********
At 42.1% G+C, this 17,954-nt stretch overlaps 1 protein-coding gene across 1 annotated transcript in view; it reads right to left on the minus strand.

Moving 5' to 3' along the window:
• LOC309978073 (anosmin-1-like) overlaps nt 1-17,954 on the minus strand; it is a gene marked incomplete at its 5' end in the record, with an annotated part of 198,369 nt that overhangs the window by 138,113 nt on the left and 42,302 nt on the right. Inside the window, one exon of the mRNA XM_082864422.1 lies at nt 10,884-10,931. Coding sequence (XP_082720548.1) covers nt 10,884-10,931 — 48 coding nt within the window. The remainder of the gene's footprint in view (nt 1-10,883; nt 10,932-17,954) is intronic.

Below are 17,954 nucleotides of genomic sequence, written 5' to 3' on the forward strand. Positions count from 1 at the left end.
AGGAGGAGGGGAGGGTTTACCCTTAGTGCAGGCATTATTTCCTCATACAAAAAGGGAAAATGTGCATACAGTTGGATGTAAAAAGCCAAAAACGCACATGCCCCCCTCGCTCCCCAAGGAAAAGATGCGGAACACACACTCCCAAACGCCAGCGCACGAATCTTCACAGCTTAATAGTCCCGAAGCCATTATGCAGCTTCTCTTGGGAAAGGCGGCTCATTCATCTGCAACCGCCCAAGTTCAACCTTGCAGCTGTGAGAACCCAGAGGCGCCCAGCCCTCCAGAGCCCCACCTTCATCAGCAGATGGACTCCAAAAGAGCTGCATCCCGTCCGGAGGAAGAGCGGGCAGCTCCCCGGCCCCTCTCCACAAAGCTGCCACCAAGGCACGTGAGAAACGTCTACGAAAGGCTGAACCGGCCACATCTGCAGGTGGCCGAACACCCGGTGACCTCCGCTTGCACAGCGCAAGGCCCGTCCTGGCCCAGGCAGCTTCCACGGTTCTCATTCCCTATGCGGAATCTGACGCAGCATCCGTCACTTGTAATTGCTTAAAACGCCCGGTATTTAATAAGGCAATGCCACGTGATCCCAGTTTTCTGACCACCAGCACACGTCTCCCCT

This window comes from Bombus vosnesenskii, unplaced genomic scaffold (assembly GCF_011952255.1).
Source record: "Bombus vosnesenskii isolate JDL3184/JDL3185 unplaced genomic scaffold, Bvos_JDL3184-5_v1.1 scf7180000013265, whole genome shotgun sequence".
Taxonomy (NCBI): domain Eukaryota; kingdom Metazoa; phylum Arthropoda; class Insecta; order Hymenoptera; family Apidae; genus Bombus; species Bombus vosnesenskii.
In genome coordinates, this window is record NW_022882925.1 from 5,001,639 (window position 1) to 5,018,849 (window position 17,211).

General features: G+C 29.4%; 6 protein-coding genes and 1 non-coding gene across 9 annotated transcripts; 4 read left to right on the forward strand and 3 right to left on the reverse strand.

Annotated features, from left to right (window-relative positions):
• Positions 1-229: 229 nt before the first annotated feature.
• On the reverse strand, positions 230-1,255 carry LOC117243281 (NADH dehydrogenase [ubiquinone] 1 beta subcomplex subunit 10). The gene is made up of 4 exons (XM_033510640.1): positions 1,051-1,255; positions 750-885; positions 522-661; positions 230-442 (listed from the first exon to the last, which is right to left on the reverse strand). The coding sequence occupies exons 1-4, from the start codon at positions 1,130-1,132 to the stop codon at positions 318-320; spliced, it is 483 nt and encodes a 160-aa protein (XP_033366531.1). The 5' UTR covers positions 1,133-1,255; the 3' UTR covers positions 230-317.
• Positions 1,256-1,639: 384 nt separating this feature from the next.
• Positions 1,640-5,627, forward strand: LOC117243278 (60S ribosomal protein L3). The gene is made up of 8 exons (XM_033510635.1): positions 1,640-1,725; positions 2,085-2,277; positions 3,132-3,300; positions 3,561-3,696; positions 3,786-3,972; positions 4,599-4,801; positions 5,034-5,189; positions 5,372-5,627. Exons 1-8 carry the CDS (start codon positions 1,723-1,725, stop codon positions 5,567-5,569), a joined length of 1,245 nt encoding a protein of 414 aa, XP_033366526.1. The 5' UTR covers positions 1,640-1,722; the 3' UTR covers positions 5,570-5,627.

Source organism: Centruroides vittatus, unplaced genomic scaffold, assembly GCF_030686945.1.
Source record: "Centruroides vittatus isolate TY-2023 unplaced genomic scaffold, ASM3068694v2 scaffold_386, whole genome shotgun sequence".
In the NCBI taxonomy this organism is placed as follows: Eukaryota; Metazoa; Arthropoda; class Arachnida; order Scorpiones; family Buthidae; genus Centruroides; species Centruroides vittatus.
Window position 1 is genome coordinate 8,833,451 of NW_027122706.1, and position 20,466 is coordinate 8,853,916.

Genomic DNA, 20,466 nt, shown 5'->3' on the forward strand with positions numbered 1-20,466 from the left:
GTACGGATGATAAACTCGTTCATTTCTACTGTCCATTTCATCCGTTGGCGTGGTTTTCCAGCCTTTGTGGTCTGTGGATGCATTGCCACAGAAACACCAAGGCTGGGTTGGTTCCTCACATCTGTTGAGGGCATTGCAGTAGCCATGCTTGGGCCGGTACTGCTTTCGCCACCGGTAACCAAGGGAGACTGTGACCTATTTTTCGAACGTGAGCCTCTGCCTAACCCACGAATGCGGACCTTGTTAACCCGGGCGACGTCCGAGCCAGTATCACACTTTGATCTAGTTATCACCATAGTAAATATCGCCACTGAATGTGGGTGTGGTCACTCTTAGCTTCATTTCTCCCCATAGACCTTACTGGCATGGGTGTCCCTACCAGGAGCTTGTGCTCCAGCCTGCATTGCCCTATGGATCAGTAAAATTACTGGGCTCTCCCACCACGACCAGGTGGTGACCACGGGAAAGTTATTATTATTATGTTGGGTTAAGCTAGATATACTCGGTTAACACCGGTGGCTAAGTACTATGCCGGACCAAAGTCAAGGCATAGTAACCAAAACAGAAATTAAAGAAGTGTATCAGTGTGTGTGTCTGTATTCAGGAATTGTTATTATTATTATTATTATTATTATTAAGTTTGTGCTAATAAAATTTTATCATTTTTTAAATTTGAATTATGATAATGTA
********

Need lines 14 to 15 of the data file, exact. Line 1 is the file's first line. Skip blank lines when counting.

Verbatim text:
• Positions 1,256-1,639: 384 nt separating this feature from the next.
• Positions 1,640-5,627, forward strand: LOC117243278 (60S ribosomal protein L3). The gene is made up of 8 exons (XM_033510635.1): positions 1,640-1,725; positions 2,085-2,277; positions 3,132-3,300; positions 3,561-3,696; positions 3,786-3,972; positions 4,599-4,801; positions 5,034-5,189; positions 5,372-5,627. Exons 1-8 carry the CDS (start codon positions 1,723-1,725, stop codon positions 5,567-5,569), a joined length of 1,245 nt encoding a protein of 414 aa, XP_033366526.1. The 5' UTR covers positions 1,640-1,722; the 3' UTR covers positions 5,570-5,627.